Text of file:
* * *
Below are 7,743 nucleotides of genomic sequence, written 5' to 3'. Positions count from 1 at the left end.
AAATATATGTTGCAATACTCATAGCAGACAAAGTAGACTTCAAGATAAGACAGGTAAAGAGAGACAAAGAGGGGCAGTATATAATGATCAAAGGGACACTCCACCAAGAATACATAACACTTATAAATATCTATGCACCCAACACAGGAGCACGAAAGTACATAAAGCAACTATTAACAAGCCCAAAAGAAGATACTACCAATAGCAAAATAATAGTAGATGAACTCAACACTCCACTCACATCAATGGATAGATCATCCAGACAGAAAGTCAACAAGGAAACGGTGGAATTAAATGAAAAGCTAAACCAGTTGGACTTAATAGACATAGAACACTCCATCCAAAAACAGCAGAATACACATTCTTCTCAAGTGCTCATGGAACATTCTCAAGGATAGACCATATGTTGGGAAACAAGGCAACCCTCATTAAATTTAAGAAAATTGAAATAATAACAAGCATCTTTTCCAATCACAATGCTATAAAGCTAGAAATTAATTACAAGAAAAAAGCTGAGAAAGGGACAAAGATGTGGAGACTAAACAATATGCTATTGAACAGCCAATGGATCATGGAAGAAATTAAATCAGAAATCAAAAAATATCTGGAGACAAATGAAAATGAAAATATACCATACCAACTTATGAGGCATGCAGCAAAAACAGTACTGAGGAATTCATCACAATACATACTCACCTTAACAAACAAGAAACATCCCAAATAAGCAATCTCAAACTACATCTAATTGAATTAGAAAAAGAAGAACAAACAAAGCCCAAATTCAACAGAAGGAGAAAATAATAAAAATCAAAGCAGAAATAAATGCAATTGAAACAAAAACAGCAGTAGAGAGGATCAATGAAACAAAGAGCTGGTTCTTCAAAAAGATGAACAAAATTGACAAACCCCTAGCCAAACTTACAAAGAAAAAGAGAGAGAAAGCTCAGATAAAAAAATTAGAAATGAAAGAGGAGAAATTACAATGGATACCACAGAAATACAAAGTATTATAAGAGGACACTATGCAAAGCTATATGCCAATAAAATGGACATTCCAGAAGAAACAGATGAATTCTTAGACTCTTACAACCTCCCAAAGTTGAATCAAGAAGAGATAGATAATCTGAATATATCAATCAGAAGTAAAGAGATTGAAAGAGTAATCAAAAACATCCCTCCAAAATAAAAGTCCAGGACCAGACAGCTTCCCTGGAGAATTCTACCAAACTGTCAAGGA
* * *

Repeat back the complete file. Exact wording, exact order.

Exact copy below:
Below are 7,743 nucleotides of genomic sequence, written 5' to 3'. Positions count from 1 at the left end.
AAATATATGTTGCAATACTCATAGCAGACAAAGTAGACTTCAAGATAAGACAGGTAAAGAGAGACAAAGAGGGGCAGTATATAATGATCAAAGGGACACTCCACCAAGAATACATAACACTTATAAATATCTATGCACCCAACACAGGAGCACGAAAGTACATAAAGCAACTATTAACAAGCCCAAAAGAAGATACTACCAATAGCAAAATAATAGTAGATGAACTCAACACTCCACTCACATCAATGGATAGATCATCCAGACAGAAAGTCAACAAGGAAACGGTGGAATTAAATGAAAAGCTAAACCAGTTGGACTTAATAGACATAGAACACTCCATCCAAAAACAGCAGAATACACATTCTTCTCAAGTGCTCATGGAACATTCTCAAGGATAGACCATATGTTGGGAAACAAGGCAACCCTCATTAAATTTAAGAAAATTGAAATAATAACAAGCATCTTTTCCAATCACAATGCTATAAAGCTAGAAATTAATTACAAGAAAAAAGCTGAGAAAGGGACAAAGATGTGGAGACTAAACAATATGCTATTGAACAGCCAATGGATCATGGAAGAAATTAAATCAGAAATCAAAAAATATCTGGAGACAAATGAAAATGAAAATATACCATACCAACTTATGAGGCATGCAGCAAAAACAGTACTGAGGAATTCATCACAATACATACTCACCTTAACAAACAAGAAACATCCCAAATAAGCAATCTCAAACTACATCTAATTGAATTAGAAAAAGAAGAACAAACAAAGCCCAAATTCAACAGAAGGAGAAAATAATAAAAATCAAAGCAGAAATAAATGCAATTGAAACAAAAACAGCAGTAGAGAGGATCAATGAAACAAAGAGCTGGTTCTTCAAAAAGATGAACAAAATTGACAAACCCCTAGCCAAACTTACAAAGAAAAAGAGAGAGAAAGCTCAGATAAAAAAATTAGAAATGAAAGAGGAGAAATTACAATGGATACCACAGAAATACAAAGTATTATAAGAGGACACTATGCAAAGCTATATGCCAATAAAATGGACATTCCAGAAGAAACAGATGAATTCTTAGACTCTTACAACCTCCCAAAGTTGAATCAAGAAGAGATAGATAATCTGAATATATCAATCAGAAGTAAAGAGATTGAAAGAGTAATCAAAAACATCCCTCCAAAATAAAAGTCCAGGACCAGACAGCTTCCCTGGAGAATTCTACCAAACTGTCAAGGA